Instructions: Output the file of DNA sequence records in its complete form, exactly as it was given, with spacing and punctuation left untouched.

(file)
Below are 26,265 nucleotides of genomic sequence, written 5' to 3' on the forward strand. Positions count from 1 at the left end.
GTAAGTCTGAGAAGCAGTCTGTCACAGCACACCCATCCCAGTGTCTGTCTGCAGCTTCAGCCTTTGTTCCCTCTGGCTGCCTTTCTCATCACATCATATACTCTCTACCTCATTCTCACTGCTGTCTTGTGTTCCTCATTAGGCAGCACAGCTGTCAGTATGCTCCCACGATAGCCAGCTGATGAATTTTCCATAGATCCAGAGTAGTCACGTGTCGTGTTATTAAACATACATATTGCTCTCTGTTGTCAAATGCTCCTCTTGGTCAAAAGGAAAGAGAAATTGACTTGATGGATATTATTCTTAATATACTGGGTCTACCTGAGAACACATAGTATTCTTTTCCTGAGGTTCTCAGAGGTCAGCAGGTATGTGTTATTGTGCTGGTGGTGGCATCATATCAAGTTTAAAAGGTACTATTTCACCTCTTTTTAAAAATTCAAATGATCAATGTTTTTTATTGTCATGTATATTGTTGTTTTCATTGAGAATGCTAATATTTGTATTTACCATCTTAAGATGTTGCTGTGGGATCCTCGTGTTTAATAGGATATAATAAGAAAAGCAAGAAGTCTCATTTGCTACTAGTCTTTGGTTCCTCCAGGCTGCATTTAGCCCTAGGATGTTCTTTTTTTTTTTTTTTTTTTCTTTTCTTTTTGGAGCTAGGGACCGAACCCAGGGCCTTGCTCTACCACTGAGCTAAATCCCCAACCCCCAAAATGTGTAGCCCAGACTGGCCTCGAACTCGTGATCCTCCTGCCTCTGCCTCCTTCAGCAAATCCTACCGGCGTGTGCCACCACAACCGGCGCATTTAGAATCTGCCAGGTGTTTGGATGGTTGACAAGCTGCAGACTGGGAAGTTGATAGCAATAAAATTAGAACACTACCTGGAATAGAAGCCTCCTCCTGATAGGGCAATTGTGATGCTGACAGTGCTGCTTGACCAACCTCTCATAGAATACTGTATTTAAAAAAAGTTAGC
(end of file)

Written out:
Below are 26,265 nucleotides of genomic sequence, written 5' to 3' on the forward strand. Positions count from 1 at the left end.
GTAAGTCTGAGAAGCAGTCTGTCACAGCACACCCATCCCAGTGTCTGTCTGCAGCTTCAGCCTTTGTTCCCTCTGGCTGCCTTTCTCATCACATCATATACTCTCTACCTCATTCTCACTGCTGTCTTGTGTTCCTCATTAGGCAGCACAGCTGTCAGTATGCTCCCACGATAGCCAGCTGATGAATTTTCCATAGATCCAGAGTAGTCACGTGTCGTGTTATTAAACATACATATTGCTCTCTGTTGTCAAATGCTCCTCTTGGTCAAAAGGAAAGAGAAATTGACTTGATGGATATTATTCTTAATATACTGGGTCTACCTGAGAACACATAGTATTCTTTTCCTGAGGTTCTCAGAGGTCAGCAGGTATGTGTTATTGTGCTGGTGGTGGCATCATATCAAGTTTAAAAGGTACTATTTCACCTCTTTTTAAAAATTCAAATGATCAATGTTTTTTATTGTCATGTATATTGTTGTTTTCATTGAGAATGCTAATATTTGTATTTACCATCTTAAGATGTTGCTGTGGGATCCTCGTGTTTAATAGGATATAATAAGAAAAGCAAGAAGTCTCATTTGCTACTAGTCTTTGGTTCCTCCAGGCTGCATTTAGCCCTAGGATGTTCTTTTTTTTTTTTTTTTTTTCTTTTCTTTTTGGAGCTAGGGACCGAACCCAGGGCCTTGCTCTACCACTGAGCTAAATCCCCAACCCCCAAAATGTGTAGCCCAGACTGGCCTCGAACTCGTGATCCTCCTGCCTCTGCCTCCTTCAGCAAATCCTACCGGCGTGTGCCACCACAACCGGCGCATTTAGAATCTGCCAGGTGTTTGGATGGTTGACAAGCTGCAGACTGGGAAGTTGATAGCAATAAAATTAGAACACTACCTGGAATAGAAGCCTCCTCCTGATAGGGCAATTGTGATGCTGACAGTGCTGCTTGACCAACCTCTCATAGAATACTGTATTTAAAAAAAGTTAGC